Table 2. Statistical result of trend of mean seasonal-NDVI change simulated in Qinghai Province over the period of 2001-2013.

2001-2011 is the period of remarkable human intervention on the alpine grassland ecosystem (fencing degrading grassland and reducing livestock number); therefore, it played a much more important role in the grassland restoration. This implies that the obvious decline in the number of livestock animals and large-scale building the fences over the Qinghai-Tibet Plateau alpine grassland in recent years relieved the grazing pressure of the rangeland.

3.3. Relationship between Vegetation Cover and Climate Factors

Programming in SPSS v 17 is used to calculate the correlation coefficients between NDVI and spatial variation of climate factors in Qinghai Province over the period of 2001-2013. Seasonal precipitation and temperature at each site is utilized to draw the trends of spatial distribution of precipitation and temperature (by using interpolation in ArcGIS). Figure 7 shows the presence of significant differences in seasonal precipitation and temperature trends in recent 13 years. Spatial characteristics of seasonal temperature shows variation of mainly significant increasing trend of warming in whole Qinghai Province, while spatial characteristics of precipitation shows decreasing trend in most of the parts of Qinghai Province. Table 3 shows a significant positive relationship between mean winter-NDVI and mean winter precipitation at the 0.01% significance level, correlation coefficient 0.256 with P value 0.00, also there is a significant positive relationship between mean winter-NDVI and mean winter temperature at the 0.01% significance level, correlation coefficients 0.190 with P value 0.00. There is a significant positive relationship between mean spring-NDVI and mean spring precipitation at the 0.01% significance level, correlation coefficients 0.630 with p value 0.00, while there is no significant difference between mean spring-NDVI and mean spring temperature. A significant difference is found between mean summer-NDVI and mean summer precipitation at 0.01% significance level, correlation coefficients 0.638 with P value 0.00, while there is a sig-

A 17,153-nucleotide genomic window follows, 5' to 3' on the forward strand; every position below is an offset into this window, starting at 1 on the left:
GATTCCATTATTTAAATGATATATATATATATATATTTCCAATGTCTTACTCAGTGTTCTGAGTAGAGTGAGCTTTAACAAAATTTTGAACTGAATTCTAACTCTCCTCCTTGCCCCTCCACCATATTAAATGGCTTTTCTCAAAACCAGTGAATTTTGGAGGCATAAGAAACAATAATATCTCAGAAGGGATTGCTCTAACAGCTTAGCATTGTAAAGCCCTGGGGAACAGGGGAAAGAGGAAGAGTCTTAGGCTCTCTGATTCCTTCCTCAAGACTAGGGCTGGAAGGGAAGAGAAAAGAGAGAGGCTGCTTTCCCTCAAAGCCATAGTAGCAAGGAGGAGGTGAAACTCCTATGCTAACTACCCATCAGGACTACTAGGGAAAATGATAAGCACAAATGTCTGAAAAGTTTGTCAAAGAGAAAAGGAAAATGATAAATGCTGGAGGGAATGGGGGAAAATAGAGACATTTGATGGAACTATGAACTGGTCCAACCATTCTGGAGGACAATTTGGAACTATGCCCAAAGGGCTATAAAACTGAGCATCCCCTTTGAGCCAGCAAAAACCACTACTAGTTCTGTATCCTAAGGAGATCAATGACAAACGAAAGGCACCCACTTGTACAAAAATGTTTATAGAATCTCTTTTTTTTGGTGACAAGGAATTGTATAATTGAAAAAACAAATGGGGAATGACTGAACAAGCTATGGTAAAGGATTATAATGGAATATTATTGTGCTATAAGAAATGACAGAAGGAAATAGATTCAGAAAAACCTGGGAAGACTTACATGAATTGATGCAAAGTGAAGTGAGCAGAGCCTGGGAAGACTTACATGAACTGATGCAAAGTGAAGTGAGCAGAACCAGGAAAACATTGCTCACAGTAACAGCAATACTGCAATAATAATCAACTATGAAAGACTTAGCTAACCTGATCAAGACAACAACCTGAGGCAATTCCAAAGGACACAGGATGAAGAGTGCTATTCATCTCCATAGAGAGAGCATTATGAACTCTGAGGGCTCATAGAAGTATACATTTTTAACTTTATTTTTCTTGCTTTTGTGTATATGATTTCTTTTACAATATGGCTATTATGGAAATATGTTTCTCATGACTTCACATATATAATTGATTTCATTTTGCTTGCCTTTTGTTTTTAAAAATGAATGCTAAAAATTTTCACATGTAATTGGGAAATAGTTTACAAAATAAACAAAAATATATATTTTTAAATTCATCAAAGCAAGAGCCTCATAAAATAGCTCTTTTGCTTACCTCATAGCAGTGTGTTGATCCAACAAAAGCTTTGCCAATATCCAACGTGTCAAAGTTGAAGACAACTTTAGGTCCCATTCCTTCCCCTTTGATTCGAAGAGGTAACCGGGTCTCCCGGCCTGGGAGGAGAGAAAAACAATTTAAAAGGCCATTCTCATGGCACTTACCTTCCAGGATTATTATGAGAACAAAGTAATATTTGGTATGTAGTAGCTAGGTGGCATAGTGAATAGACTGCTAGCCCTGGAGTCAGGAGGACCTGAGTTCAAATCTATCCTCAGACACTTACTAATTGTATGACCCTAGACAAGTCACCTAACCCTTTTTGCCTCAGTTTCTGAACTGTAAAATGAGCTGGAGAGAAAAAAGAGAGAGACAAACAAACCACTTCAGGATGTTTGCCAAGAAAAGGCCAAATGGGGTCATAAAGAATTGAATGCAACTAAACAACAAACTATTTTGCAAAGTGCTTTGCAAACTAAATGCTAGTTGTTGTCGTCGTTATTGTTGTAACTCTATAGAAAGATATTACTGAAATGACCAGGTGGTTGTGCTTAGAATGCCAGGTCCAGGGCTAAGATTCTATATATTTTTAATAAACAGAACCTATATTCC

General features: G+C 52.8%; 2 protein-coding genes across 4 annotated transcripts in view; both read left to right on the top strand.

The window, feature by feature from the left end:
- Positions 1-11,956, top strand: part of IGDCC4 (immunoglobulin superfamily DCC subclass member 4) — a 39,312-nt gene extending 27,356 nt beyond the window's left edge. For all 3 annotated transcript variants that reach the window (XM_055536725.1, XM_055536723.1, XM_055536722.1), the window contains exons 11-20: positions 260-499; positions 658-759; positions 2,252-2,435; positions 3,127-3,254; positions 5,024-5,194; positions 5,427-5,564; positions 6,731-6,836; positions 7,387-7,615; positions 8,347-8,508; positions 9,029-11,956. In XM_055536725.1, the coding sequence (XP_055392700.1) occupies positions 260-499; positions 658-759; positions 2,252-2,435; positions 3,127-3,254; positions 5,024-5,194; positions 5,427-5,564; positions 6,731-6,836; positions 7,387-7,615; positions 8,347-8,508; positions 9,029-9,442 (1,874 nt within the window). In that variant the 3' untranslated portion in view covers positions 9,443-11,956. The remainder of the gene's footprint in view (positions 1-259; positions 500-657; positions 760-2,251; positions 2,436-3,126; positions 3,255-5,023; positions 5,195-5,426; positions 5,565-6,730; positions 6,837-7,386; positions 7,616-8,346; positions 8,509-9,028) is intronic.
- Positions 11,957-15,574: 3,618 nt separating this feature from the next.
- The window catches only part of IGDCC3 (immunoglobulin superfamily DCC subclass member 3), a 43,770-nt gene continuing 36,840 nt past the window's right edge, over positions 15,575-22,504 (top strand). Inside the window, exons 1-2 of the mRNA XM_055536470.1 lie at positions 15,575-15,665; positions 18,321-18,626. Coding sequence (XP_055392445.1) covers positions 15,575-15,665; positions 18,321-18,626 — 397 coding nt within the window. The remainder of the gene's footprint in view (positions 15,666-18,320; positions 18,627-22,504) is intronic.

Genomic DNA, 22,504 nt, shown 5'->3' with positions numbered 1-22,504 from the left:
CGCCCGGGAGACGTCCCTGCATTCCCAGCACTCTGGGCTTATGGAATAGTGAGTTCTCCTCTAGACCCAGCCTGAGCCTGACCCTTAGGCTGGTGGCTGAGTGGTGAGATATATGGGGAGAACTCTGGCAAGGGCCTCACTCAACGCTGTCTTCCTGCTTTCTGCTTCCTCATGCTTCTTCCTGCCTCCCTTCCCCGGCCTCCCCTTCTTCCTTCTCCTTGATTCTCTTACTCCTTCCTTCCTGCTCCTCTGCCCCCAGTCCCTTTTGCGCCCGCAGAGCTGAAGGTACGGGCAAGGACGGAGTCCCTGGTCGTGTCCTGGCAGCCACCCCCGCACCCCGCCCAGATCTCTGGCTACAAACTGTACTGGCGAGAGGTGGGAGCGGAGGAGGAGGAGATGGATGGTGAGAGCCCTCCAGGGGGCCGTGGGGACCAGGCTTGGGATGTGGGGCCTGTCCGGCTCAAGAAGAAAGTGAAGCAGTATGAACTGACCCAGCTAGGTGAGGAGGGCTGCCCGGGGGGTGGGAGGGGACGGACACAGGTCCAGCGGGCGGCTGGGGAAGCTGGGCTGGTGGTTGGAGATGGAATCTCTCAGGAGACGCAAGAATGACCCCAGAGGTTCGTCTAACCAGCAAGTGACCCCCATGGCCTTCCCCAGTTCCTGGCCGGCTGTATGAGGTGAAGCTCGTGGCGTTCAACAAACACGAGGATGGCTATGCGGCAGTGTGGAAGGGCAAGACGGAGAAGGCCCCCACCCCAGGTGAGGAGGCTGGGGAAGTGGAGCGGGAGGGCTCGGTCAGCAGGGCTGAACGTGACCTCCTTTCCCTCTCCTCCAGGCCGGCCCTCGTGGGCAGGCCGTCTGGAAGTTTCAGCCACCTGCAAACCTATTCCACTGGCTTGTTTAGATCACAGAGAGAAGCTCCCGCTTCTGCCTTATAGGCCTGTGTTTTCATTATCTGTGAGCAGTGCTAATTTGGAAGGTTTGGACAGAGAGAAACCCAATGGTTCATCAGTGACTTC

Table 3. Correlation coefficients of NDVI with climate data by using SPSS software in Qinghai Province over the period of 2001-2013.